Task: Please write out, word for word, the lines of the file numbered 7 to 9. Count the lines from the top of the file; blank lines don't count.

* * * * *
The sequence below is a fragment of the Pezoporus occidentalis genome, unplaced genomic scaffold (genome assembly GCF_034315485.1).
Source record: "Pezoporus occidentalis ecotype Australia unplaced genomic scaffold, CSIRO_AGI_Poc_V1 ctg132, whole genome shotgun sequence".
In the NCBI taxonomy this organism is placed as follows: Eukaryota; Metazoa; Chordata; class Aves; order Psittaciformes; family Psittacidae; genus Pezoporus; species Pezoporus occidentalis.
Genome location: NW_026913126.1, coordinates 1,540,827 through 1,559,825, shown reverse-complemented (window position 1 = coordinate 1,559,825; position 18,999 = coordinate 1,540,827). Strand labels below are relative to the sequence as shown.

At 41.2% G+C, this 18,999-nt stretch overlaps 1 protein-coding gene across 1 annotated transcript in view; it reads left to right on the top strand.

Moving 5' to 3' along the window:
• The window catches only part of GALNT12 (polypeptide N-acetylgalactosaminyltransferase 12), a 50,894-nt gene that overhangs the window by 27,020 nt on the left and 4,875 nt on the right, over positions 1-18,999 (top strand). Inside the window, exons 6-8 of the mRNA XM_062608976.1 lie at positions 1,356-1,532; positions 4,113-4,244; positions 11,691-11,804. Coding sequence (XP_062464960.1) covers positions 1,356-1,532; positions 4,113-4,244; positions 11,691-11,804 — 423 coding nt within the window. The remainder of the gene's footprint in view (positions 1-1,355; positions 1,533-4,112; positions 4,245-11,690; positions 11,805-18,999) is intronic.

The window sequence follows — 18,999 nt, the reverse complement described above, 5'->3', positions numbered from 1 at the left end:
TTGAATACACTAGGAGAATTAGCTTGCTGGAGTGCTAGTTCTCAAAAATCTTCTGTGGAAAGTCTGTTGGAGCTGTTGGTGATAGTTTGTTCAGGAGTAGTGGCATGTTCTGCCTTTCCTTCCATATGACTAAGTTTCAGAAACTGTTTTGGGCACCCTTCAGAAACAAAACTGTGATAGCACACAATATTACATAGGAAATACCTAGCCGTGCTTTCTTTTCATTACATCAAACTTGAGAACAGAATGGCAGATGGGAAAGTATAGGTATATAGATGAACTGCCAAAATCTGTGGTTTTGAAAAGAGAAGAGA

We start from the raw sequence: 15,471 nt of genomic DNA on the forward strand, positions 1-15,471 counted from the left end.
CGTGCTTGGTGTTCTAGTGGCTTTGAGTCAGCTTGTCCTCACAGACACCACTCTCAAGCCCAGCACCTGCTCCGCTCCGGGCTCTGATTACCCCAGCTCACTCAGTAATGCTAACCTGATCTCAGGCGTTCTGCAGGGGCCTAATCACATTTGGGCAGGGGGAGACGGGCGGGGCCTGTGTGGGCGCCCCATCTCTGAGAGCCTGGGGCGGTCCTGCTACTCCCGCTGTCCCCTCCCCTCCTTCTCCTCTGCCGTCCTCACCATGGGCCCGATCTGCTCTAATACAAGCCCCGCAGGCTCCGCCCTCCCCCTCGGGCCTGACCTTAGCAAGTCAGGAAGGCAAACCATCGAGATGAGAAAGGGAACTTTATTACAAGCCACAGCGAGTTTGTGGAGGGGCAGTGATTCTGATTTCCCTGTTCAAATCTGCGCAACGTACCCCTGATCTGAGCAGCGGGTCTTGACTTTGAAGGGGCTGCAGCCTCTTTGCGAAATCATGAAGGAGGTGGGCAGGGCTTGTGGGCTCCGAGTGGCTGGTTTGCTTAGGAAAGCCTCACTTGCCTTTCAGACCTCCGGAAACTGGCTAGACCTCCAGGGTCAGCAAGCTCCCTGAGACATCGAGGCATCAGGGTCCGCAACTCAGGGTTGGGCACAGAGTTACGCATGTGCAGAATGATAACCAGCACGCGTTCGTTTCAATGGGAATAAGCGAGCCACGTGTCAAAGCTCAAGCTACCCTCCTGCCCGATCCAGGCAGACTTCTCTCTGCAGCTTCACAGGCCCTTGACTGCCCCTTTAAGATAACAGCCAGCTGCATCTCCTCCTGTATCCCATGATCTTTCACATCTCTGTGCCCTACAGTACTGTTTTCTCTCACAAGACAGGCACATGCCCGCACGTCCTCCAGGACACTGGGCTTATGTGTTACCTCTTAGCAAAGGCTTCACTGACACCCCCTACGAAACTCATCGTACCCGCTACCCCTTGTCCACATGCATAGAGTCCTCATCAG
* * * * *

• The window catches only part of GALNT12 (polypeptide N-acetylgalactosaminyltransferase 12), a 50,894-nt gene that overhangs the window by 27,020 nt on the left and 4,875 nt on the right, over positions 1-18,999 (top strand). Inside the window, exons 6-8 of the mRNA XM_062608976.1 lie at positions 1,356-1,532; positions 4,113-4,244; positions 11,691-11,804. Coding sequence (XP_062464960.1) covers positions 1,356-1,532; positions 4,113-4,244; positions 11,691-11,804 — 423 coding nt within the window. The remainder of the gene's footprint in view (positions 1-1,355; positions 1,533-4,112; positions 4,245-11,690; positions 11,805-18,999) is intronic.

The window sequence follows — 18,999 nt, the reverse complement described above, 5'->3', positions numbered from 1 at the left end:
TTGAATACACTAGGAGAATTAGCTTGCTGGAGTGCTAGTTCTCAAAAATCTTCTGTGGAAAGTCTGTTGGAGCTGTTGGTGATAGTTTGTTCAGGAGTAGTGGCATGTTCTGCCTTTCCTTCCATATGACTAAGTTTCAGAAACTGTTTTGGGCACCCTTCAGAAACAAAACTGTGATAGCACACAATATTACATAGGAAATACCTAGCCGTGCTTTCTTTTCATTACATCAAACTTGAGAACAGAATGGCAGATGGGAAAGTATAGGTATATAGATGAACTGCCAAAATCTGTGGTTTTGAAAAGAGAAGAGA